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What Drives Monetary Policy?


  • Maria Socorro Gochoco-Bautista

    (School of Economics, University of the Philippines Diliman)


Under its charter, the mandated duty of the BSP is to maintain price stability, yet there are many ways of translating this objective into a workable framework for monetary policy. Under the monetarist framework that forms the basis of the IMF's financial programming approach, including its program with the Philippine Government, this means that controlling the growth of the money supply is key to controlling inflation. This is the basic approach that has been in use in the Philippines since the mid-1980s. This study is an attempt to understand how monetary policy is conducted today, if and how it differs from the manner it was conducted in the past, whether monetary authorities are faithful to the tenets of the theories they say underlie their framework, and whether any lessons have been learned at least since the onset of the Asian financial crisis in July 1997. The basic finding is that the framework being used by the monetary authorities currently cannot be described as monetarist in the tradition of QTM. The results of the Granger tests performed, albeit a crude form of empirical testing, tend to support the hypothesis that what drives monetary policy in this country is basically concerns over the exchange rate. It appears that the authorities use monetary growth reactively, to set a floor on the rate of peso depreciation directly, as a way of ultimately control the rate of inflation.

Suggested Citation

  • Maria Socorro Gochoco-Bautista, 2001. "What Drives Monetary Policy?," UP School of Economics Discussion Papers 200105, University of the Philippines School of Economics.
  • Handle: RePEc:phs:dpaper:200105

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    References listed on IDEAS

    1. Barro, Robert J, 1981. "Output Effects of Government Purchases," Journal of Political Economy, University of Chicago Press, vol. 89(6), pages 1086-1121, December.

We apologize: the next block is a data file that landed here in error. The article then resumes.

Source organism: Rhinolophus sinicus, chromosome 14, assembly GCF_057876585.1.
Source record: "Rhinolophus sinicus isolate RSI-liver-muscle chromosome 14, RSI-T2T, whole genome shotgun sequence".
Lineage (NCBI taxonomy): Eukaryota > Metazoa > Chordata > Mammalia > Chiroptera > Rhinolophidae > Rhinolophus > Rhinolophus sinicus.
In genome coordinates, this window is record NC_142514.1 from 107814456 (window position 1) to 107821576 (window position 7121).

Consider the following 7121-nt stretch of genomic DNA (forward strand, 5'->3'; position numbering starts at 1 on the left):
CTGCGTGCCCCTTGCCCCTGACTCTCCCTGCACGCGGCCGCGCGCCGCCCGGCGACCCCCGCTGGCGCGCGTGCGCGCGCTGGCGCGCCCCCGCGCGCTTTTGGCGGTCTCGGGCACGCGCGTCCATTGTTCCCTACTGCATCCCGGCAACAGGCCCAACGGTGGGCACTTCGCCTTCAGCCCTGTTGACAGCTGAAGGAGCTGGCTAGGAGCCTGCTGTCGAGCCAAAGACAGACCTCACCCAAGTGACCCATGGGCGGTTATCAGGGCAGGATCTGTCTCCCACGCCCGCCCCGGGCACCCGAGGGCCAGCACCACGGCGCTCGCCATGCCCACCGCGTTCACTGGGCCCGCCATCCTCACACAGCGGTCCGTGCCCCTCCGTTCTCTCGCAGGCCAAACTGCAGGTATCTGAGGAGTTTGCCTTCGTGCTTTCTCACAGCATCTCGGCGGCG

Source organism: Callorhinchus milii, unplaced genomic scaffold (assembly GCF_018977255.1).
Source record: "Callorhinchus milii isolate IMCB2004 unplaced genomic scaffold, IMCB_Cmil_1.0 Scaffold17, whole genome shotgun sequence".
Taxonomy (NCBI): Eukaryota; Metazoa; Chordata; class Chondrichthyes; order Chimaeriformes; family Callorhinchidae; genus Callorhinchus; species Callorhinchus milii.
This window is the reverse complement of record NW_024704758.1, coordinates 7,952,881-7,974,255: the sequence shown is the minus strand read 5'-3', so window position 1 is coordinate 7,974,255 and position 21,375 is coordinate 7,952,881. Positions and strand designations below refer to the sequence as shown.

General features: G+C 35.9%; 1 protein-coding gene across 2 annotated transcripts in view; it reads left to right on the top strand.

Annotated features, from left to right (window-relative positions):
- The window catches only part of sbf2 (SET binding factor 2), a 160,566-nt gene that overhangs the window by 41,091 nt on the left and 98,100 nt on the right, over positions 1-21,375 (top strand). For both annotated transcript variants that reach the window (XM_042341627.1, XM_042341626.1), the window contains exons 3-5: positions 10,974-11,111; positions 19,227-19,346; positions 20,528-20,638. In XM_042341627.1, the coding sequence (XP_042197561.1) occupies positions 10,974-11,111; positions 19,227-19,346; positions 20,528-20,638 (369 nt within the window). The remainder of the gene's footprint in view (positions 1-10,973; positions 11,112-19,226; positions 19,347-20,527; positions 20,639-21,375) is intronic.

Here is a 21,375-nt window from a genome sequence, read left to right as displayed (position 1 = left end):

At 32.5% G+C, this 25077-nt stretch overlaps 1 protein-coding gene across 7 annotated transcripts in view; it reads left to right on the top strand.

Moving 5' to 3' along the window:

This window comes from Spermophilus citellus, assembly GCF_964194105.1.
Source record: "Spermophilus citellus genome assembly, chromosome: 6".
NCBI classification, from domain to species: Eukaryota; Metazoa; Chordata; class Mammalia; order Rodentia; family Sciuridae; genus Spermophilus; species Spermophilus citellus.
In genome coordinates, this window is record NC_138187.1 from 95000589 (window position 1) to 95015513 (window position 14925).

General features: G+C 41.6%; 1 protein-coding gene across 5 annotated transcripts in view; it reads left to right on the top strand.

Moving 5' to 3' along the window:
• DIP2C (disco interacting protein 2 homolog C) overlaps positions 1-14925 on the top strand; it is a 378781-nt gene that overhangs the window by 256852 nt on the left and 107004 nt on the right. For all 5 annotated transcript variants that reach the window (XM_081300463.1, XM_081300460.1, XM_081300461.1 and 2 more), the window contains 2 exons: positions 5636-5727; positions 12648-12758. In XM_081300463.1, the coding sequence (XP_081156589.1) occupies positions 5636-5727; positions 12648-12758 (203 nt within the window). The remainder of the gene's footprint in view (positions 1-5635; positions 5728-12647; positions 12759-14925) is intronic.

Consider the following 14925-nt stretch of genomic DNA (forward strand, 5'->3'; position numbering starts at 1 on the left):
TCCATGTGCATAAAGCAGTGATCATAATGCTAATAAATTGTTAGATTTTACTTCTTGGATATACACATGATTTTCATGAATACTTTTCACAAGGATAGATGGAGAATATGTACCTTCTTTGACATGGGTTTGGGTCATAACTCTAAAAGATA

2. Gloria M. Arroyo, 1987. "An Investigation of the Real Effects of Government Expenditures," Philippine Review of Economics, University of the Philippines School of Economics and Philippine Economic Society, vol. 24(1&2), pages 55-77, March & J.
    3. Feldstein, Martin, 1982. "Government deficits and aggregate demand," Journal of Monetary Economics, Elsevier, vol. 9(1), pages 1-20.
    4. Kormendi, Roger C, 1983. "Government Debt, Government Spending, and Private Sector Behavior," American Economic Review, American Economic Association, vol. 73(5), pages 994-1010, December.
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    Cited by:

    1. Roberto S Mariano Delano & Delano P Villanueva, 2006. "Monetary policy approaches and implementation in Asia: the Philippines and Indonesia," BIS Papers chapters,in: Bank for International Settlements (ed.), Monetary policy in Asia: approaches and implementation, volume 31, pages 207-226 Bank for International Settlements.
    2. John Michael Ian S. Salas, 2004. "The Philippine Central Bank's Monetary Policy Reaction Function from 1992 to 2003," Macroeconomics 0405021, EconWPA.
    3. Gochoco-Bautista, Maria Socorro & Bautista, Carlos C., 2005. "Monetary policy and exchange market pressure: The case of the Philippines," Journal of Macroeconomics, Elsevier, vol. 27(1), pages 153-168, March.

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